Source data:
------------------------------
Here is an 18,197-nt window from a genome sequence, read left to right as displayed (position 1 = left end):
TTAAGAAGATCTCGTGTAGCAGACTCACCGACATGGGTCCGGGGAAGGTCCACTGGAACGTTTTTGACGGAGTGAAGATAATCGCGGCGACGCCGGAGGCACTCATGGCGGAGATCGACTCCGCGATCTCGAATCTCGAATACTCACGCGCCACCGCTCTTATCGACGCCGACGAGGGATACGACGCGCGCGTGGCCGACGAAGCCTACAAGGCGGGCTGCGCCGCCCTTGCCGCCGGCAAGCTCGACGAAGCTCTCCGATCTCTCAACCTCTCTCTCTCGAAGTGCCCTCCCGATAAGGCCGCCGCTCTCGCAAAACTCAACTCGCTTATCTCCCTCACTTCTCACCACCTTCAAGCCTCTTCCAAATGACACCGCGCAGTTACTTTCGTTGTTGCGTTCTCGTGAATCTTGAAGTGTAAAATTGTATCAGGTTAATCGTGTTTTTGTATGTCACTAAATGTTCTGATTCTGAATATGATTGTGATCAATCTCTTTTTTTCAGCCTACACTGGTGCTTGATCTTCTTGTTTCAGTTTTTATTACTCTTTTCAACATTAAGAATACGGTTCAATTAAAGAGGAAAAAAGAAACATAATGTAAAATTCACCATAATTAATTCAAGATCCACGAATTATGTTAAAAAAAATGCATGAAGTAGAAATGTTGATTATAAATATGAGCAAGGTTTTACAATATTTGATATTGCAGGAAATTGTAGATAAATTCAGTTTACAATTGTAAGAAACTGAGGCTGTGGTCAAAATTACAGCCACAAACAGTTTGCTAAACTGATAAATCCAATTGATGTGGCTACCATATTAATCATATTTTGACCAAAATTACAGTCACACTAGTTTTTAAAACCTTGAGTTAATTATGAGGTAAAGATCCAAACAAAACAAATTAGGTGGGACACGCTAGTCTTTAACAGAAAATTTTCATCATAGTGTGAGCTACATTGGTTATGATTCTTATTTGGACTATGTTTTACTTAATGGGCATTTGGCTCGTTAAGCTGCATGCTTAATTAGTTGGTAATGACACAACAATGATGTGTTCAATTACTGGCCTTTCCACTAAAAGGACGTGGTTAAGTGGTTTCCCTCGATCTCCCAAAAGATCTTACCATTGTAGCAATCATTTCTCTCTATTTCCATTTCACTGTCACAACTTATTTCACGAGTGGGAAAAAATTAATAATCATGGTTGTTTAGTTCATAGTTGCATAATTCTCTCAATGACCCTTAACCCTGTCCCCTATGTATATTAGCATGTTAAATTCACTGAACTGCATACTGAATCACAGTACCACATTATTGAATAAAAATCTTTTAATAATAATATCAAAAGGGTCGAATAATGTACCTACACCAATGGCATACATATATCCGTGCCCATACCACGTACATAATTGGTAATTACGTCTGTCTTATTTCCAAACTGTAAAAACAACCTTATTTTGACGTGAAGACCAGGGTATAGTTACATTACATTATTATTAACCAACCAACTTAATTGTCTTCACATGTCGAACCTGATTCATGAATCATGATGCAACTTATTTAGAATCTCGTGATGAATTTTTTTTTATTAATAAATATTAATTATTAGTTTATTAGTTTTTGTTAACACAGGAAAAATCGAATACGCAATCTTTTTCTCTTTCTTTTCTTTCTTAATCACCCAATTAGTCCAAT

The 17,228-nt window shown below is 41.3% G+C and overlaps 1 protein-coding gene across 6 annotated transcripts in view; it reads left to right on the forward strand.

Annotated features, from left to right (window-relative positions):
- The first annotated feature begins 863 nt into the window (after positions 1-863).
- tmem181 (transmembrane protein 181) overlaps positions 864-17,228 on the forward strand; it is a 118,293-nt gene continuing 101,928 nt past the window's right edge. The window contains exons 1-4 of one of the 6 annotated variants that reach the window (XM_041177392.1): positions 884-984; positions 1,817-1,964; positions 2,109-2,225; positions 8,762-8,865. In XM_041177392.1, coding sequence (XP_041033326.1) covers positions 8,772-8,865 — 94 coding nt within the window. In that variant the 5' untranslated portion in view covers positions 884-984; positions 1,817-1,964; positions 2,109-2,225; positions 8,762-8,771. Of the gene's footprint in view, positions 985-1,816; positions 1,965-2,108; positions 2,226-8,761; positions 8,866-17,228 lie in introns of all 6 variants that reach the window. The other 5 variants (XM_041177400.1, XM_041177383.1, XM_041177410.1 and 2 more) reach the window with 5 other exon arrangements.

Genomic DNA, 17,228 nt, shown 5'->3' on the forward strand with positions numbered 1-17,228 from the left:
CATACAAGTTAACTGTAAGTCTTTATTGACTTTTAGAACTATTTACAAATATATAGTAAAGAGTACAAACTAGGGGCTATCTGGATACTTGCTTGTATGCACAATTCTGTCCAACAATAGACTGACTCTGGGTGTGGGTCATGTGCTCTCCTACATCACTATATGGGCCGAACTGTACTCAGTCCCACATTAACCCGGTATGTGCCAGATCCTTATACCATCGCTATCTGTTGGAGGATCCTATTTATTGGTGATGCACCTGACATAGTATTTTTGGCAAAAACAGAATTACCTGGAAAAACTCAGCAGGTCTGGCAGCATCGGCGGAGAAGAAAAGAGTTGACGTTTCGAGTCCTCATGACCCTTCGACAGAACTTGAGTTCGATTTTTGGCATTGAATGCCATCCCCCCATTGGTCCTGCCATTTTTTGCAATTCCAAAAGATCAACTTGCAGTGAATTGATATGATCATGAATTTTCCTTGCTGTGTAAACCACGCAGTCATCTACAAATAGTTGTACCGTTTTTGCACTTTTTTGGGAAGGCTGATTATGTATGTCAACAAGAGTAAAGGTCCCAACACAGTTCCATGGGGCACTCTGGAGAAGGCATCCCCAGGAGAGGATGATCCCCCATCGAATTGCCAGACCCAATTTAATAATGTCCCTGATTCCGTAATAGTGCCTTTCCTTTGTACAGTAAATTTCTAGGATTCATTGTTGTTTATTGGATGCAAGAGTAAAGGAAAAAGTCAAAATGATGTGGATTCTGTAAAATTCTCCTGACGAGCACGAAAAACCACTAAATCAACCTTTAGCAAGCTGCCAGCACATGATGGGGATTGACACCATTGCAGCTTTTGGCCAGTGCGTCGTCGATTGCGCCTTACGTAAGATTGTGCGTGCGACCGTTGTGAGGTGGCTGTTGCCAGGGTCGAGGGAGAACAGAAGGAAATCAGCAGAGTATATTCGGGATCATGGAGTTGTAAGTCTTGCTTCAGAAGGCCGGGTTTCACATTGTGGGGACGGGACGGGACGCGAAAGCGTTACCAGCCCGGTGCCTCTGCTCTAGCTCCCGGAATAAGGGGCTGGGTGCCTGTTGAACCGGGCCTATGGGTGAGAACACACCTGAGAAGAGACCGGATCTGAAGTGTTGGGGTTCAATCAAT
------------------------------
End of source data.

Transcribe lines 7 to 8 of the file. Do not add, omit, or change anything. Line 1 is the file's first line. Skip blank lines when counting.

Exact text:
Genomic DNA, 17,228 nt, shown 5'->3' on the forward strand with positions numbered 1-17,228 from the left:
CATACAAGTTAACTGTAAGTCTTTATTGACTTTTAGAACTATTTACAAATATATAGTAAAGAGTACAAACTAGGGGCTATCTGGATACTTGCTTGTATGCACAATTCTGTCCAACAATAGACTGACTCTGGGTGTGGGTCATGTGCTCTCCTACATCACTATATGGGCCGAACTGTACTCAGTCCCACATTAACCCGGTATGTGCCAGATCCTTATACCATCGCTATCTGTTGGAGGATCCTATTTATTGGTGATGCACCTGACATAGTATTTTTGGCAAAAACAGAATTACCTGGAAAAACTCAGCAGGTCTGGCAGCATCGGCGGAGAAGAAAAGAGTTGACGTTTCGAGTCCTCATGACCCTTCGACAGAACTTGAGTTCGATTTTTGGCATTGAATGCCATCCCCCCATTGGTCCTGCCATTTTTTGCAATTCCAAAAGATCAACTTGCAGTGAATTGATATGATCATGAATTTTCCTTGCTGTGTAAACCACGCAGTCATCTACAAATAGTTGTACCGTTTTTGCACTTTTTTGGGAAGGCTGATTATGTATGTCAACAAGAGTAAAGGTCCCAACACAGTTCCATGGGGCACTCTGGAGAAGGCATCCCCAGGAGAGGATGATCCCCCATCGAATTGCCAGACCCAATTTAATAATGTCCCTGATTCCGTAATAGTGCCTTTCCTTTGTACAGTAAATTTCTAGGATTCATTGTTGTTTATTGGATGCAAGAGTAAAGGAAAAAGTCAAAATGATGTGGATTCTGTAAAATTCTCCTGACGAGCACGAAAAACCACTAAATCAACCTTTAGCAAGCTGCCAGCACATGATGGGGATTGACACCATTGCAGCTTTTGGCCAGTGCGTCGTCGATTGCGCCTTACGTAAGATTGTGCGTGCGACCGTTGTGAGGTGGCTGTTGCCAGGGTCGAGGGAGAACAGAAGGAAATCAGCAGAGTATATTCGGGATCATGGAGTTGTAAGTCTTGCTTCAGAAGGCCGGGTTTCACATTGTGGGGACGGGACGGGACGCGAAAGCGTTACCAGCCCGGTGCCTCTGCTCTAGCTCCCGGAATAAGGGGCTGGGTGCCTGTTGAACCGGGCCTATGGGTGAGAACACACCTGAGAAGAGACCGGATCTGAAGTGTTGGGGTTCAATCAAT